Not all women become lighthouses
I finally got around to reading the Stanford sexual assault victim’s statement to her attacker. I hate that I don’t know any other way to refer to her except as a victim. To be identified so broadly by something vicious that was done to you, rather than anything you’ve done or been yourself, must be unbearably dehumanizing.
The worst things that people do to us always make us feel ashamed. The worst things that people do always strike at the part of us that wants to love the world. And a tiny part of the shame we feel, when we’re violated, is shame at being human.
— p. 432, Shantaram, Gregory David Roberts
From the little I’ve learned by following this story and reading her statement, I know this woman must be a terribly strong human being. Just piecing your life back together and finding some semblance of happiness again after being violated like that requires incredible strength, I’m sure. But she had to re-live that traumatic experience every day and fight to have her story told and her experience validated because Brock Allen Turner and his legal team couldn’t wrap their heads around the basic argument she was making: consent does not look like a bruised and blacked-out woman, speechless and pinned against the concrete behind a dumpster.
On top of all of that, after a jury of her peers decided Brock Allen Turner was guilty on all three felony charges — which should have landed him in prison for up to fourteen years — the judge sentenced him to just six months in county jail. Justice.
The fact that a sentence like that passes for justice in 2016 U.S.A. is a fucking nightmare. She could have curled up in her home and shut her mouth and written the world off as a irreparably fucked up place as she tried to move on with her life. No one could ever blame her, or any other victim, for doing so. But she certainly deserves praise for standing strong, telling her story, and bringing attention to her case.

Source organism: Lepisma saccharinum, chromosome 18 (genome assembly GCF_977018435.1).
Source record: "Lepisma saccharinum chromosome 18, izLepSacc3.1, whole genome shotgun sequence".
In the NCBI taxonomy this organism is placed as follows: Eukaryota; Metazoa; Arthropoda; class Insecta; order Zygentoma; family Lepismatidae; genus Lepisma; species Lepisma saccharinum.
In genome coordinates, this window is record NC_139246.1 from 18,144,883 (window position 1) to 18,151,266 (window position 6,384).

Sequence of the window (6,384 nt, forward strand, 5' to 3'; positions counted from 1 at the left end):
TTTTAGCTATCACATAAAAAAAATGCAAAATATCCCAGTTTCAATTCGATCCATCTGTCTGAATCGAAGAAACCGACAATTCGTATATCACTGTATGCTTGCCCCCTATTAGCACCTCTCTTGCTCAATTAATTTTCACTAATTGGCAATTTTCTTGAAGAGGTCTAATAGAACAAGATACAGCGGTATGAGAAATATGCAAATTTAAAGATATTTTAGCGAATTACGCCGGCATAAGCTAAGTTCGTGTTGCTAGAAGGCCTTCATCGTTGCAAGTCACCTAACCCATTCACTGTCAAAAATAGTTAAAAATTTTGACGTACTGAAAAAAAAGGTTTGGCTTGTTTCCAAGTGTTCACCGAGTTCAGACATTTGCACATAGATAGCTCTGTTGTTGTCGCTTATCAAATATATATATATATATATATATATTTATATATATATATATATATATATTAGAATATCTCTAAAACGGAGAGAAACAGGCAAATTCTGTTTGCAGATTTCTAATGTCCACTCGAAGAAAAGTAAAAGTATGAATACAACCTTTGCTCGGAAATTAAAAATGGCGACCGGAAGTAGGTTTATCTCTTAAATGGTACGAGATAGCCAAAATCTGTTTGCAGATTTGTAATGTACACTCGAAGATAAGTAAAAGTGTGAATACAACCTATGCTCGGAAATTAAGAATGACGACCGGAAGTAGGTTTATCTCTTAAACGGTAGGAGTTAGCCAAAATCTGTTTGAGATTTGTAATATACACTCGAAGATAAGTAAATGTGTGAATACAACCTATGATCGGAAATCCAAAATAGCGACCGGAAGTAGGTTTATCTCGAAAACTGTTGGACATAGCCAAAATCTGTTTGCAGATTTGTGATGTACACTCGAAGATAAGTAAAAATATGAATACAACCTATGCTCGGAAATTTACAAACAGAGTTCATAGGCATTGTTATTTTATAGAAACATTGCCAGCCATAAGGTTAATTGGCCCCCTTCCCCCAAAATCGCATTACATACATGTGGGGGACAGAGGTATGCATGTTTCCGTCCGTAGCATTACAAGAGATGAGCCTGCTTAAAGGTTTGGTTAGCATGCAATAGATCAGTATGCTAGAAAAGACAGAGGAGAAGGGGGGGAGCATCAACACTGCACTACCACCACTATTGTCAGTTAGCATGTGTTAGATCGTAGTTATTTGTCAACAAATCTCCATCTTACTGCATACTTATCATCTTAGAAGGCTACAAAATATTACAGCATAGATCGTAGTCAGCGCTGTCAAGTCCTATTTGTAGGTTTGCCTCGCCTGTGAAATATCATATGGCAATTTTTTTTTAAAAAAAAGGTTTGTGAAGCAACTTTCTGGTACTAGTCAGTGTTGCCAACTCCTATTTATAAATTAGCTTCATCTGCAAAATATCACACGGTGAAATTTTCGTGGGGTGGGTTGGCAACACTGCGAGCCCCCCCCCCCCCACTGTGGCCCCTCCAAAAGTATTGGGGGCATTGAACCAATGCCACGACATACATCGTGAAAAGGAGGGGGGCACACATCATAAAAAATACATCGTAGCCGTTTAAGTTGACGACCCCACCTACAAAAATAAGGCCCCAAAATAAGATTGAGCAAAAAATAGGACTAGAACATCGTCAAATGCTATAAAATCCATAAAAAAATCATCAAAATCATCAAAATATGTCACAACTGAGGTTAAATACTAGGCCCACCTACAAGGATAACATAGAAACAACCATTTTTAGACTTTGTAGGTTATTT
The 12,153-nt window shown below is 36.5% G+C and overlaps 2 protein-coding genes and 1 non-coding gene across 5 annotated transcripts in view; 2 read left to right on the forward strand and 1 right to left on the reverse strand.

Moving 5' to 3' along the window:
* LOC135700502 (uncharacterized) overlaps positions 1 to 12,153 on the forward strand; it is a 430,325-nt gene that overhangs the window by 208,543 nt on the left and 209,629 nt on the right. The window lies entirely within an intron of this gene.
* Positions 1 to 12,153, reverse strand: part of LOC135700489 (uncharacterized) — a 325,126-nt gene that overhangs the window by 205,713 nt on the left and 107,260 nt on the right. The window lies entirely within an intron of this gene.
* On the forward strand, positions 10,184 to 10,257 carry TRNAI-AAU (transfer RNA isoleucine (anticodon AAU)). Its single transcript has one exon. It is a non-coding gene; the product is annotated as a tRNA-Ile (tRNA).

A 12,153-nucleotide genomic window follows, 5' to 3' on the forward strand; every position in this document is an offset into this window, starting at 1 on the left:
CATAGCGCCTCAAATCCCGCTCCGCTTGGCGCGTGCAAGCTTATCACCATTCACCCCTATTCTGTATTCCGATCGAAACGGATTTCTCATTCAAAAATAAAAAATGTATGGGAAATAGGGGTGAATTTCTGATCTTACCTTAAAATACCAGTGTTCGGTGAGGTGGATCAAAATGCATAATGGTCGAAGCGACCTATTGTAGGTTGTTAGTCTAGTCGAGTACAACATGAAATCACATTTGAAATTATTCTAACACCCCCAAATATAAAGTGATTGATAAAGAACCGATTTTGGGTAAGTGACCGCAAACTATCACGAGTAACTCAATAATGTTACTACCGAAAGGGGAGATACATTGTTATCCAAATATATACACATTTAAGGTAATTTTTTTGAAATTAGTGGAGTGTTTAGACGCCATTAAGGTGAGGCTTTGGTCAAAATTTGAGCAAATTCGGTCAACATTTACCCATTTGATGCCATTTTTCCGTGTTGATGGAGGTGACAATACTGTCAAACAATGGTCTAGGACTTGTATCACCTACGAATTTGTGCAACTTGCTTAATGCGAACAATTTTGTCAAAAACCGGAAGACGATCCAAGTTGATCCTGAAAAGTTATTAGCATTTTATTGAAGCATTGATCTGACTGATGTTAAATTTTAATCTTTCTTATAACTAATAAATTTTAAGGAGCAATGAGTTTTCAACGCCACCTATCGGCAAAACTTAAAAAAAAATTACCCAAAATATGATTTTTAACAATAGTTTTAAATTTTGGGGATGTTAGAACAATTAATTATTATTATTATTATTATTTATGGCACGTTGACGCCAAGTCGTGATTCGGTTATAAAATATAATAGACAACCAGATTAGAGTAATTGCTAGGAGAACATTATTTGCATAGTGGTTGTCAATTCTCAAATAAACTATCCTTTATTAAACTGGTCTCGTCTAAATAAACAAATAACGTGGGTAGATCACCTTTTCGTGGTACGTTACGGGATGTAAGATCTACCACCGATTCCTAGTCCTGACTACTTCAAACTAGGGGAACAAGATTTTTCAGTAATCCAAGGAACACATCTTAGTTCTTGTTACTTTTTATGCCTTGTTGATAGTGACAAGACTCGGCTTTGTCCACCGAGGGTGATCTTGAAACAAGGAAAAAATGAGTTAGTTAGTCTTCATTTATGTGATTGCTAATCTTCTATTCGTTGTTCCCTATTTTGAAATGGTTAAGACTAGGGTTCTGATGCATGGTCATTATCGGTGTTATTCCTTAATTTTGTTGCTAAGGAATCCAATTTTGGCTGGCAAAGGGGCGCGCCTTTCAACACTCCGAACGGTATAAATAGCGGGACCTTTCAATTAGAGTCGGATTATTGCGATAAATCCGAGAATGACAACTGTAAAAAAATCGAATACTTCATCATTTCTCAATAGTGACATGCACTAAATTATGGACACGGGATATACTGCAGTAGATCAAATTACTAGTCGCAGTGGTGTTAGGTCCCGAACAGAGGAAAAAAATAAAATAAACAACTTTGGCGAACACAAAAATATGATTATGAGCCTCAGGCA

Lighthouses don’t go running all over an island looking for boats to save; they just stand there shining.
— Anne Lamott
This woman is a lighthouse. I admire her courage and her strength, and I hope she shines brightly, inspiring victims to be strong and judges to be fair. But it’s important to remember that she did not grow up wanting to be a lighthouse. This is not a job she applied for. It does not pay well, there is no prestige.
This woman was made a victim by Brock Allen Turner, but something special inside her gave her strength to be a lighthouse. She decided that fighting for this justice was more important than trying to just forget it and move on. She decided that, in the face of such gross misconduct by the judge who sentenced Brock, it was important to take a stand and let her voice be heard.
But not all women become lighthouses.
I say “women” and not “victims” for the same reason we say #BlackLivesMatter and not #AllLivesMatter. Just as black men and women in the United States are systemically abused and killed in disproportionate numbers, women are disproportionately the victims of sexual assault crimes in the United States. Opting for a more general and inclusive word or phrase not only distracts from the real issue, it sweeps it under the rug. I’m not talking about the occasional man who falls victim to sexual assault. I’m talking about the power structure that institutionalizes patriarchy and rape culture and makes women nine times more likely than men to be the victim of sexual assault.
This woman’s letter is amazing and inspiring and powerful. Everyone on the right side of the war should read it. I just hope we can all work together to make sure we never need another letter like it again.